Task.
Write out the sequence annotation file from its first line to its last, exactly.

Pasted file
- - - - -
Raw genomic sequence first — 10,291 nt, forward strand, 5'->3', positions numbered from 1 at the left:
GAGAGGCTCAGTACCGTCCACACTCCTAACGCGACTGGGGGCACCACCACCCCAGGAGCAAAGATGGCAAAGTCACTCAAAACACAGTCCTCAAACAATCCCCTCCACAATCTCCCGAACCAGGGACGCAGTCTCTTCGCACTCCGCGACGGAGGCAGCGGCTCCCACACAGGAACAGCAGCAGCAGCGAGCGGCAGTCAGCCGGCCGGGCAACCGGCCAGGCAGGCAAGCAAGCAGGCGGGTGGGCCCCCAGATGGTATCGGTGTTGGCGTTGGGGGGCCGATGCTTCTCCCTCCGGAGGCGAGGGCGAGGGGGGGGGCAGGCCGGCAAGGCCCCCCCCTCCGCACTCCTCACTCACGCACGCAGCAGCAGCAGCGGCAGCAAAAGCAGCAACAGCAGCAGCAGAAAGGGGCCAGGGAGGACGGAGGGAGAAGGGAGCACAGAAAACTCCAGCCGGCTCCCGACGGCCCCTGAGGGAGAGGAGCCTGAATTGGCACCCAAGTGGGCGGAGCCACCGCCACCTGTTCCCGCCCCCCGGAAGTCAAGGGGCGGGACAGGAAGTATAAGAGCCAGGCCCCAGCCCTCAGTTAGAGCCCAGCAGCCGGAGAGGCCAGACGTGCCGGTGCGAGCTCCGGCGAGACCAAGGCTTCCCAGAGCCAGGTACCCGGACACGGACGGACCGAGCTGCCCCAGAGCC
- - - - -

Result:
Raw genomic sequence first — 10,291 nt, forward strand, 5'->3', positions numbered from 1 at the left:
GAGAGGCTCAGTACCGTCCACACTCCTAACGCGACTGGGGGCACCACCACCCCAGGAGCAAAGATGGCAAAGTCACTCAAAACACAGTCCTCAAACAATCCCCTCCACAATCTCCCGAACCAGGGACGCAGTCTCTTCGCACTCCGCGACGGAGGCAGCGGCTCCCACACAGGAACAGCAGCAGCAGCGAGCGGCAGTCAGCCGGCCGGGCAACCGGCCAGGCAGGCAAGCAAGCAGGCGGGTGGGCCCCCAGATGGTATCGGTGTTGGCGTTGGGGGGCCGATGCTTCTCCCTCCGGAGGCGAGGGCGAGGGGGGGGGCAGGCCGGCAAGGCCCCCCCCTCCGCACTCCTCACTCACGCACGCAGCAGCAGCAGCGGCAGCAAAAGCAGCAACAGCAGCAGCAGAAAGGGGCCAGGGAGGACGGAGGGAGAAGGGAGCACAGAAAACTCCAGCCGGCTCCCGACGGCCCCTGAGGGAGAGGAGCCTGAATTGGCACCCAAGTGGGCGGAGCCACCGCCACCTGTTCCCGCCCCCCGGAAGTCAAGGGGCGGGACAGGAAGTATAAGAGCCAGGCCCCAGCCCTCAGTTAGAGCCCAGCAGCCGGAGAGGCCAGACGTGCCGGTGCGAGCTCCGGCGAGACCAAGGCTTCCCAGAGCCAGGTACCCGGACACGGACGGACCGAGCTGCCCCAGAGCC